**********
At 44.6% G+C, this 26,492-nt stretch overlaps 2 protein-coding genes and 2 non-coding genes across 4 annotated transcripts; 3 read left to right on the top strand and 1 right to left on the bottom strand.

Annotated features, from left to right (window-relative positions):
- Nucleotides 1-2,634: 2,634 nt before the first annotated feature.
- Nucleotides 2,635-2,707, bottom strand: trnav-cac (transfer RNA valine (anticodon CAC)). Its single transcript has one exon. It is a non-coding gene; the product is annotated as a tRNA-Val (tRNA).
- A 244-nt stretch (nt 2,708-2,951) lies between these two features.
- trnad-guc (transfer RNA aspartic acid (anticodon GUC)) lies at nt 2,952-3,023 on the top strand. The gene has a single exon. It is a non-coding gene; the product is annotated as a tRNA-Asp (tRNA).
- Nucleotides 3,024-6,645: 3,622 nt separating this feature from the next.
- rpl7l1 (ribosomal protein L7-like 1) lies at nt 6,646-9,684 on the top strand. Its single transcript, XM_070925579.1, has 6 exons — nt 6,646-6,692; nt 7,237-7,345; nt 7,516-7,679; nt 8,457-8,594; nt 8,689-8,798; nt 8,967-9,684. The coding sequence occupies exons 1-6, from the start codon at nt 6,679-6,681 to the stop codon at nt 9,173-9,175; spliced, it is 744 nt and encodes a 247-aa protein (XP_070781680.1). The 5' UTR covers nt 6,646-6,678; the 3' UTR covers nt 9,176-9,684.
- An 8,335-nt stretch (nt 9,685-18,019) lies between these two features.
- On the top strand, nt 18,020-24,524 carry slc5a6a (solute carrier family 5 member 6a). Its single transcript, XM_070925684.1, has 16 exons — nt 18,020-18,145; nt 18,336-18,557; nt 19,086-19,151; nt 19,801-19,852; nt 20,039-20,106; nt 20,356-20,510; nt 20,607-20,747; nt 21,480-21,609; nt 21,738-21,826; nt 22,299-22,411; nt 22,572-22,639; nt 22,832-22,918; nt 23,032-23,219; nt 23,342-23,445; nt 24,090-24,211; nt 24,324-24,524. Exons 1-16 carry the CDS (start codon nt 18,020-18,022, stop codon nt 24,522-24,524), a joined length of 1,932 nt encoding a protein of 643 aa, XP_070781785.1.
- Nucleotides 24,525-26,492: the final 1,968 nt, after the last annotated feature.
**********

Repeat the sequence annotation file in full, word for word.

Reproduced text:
At 44.6% G+C, this 26,492-nt stretch overlaps 2 protein-coding genes and 2 non-coding genes across 4 annotated transcripts; 3 read left to right on the top strand and 1 right to left on the bottom strand.

Annotated features, from left to right (window-relative positions):
- Nucleotides 1-2,634: 2,634 nt before the first annotated feature.
- Nucleotides 2,635-2,707, bottom strand: trnav-cac (transfer RNA valine (anticodon CAC)). Its single transcript has one exon. It is a non-coding gene; the product is annotated as a tRNA-Val (tRNA).
- A 244-nt stretch (nt 2,708-2,951) lies between these two features.
- trnad-guc (transfer RNA aspartic acid (anticodon GUC)) lies at nt 2,952-3,023 on the top strand. The gene has a single exon. It is a non-coding gene; the product is annotated as a tRNA-Asp (tRNA).
- Nucleotides 3,024-6,645: 3,622 nt separating this feature from the next.
- rpl7l1 (ribosomal protein L7-like 1) lies at nt 6,646-9,684 on the top strand. Its single transcript, XM_070925579.1, has 6 exons — nt 6,646-6,692; nt 7,237-7,345; nt 7,516-7,679; nt 8,457-8,594; nt 8,689-8,798; nt 8,967-9,684. The coding sequence occupies exons 1-6, from the start codon at nt 6,679-6,681 to the stop codon at nt 9,173-9,175; spliced, it is 744 nt and encodes a 247-aa protein (XP_070781680.1). The 5' UTR covers nt 6,646-6,678; the 3' UTR covers nt 9,176-9,684.
- An 8,335-nt stretch (nt 9,685-18,019) lies between these two features.
- On the top strand, nt 18,020-24,524 carry slc5a6a (solute carrier family 5 member 6a). Its single transcript, XM_070925684.1, has 16 exons — nt 18,020-18,145; nt 18,336-18,557; nt 19,086-19,151; nt 19,801-19,852; nt 20,039-20,106; nt 20,356-20,510; nt 20,607-20,747; nt 21,480-21,609; nt 21,738-21,826; nt 22,299-22,411; nt 22,572-22,639; nt 22,832-22,918; nt 23,032-23,219; nt 23,342-23,445; nt 24,090-24,211; nt 24,324-24,524. Exons 1-16 carry the CDS (start codon nt 18,020-18,022, stop codon nt 24,522-24,524), a joined length of 1,932 nt encoding a protein of 643 aa, XP_070781785.1.
- Nucleotides 24,525-26,492: the final 1,968 nt, after the last annotated feature.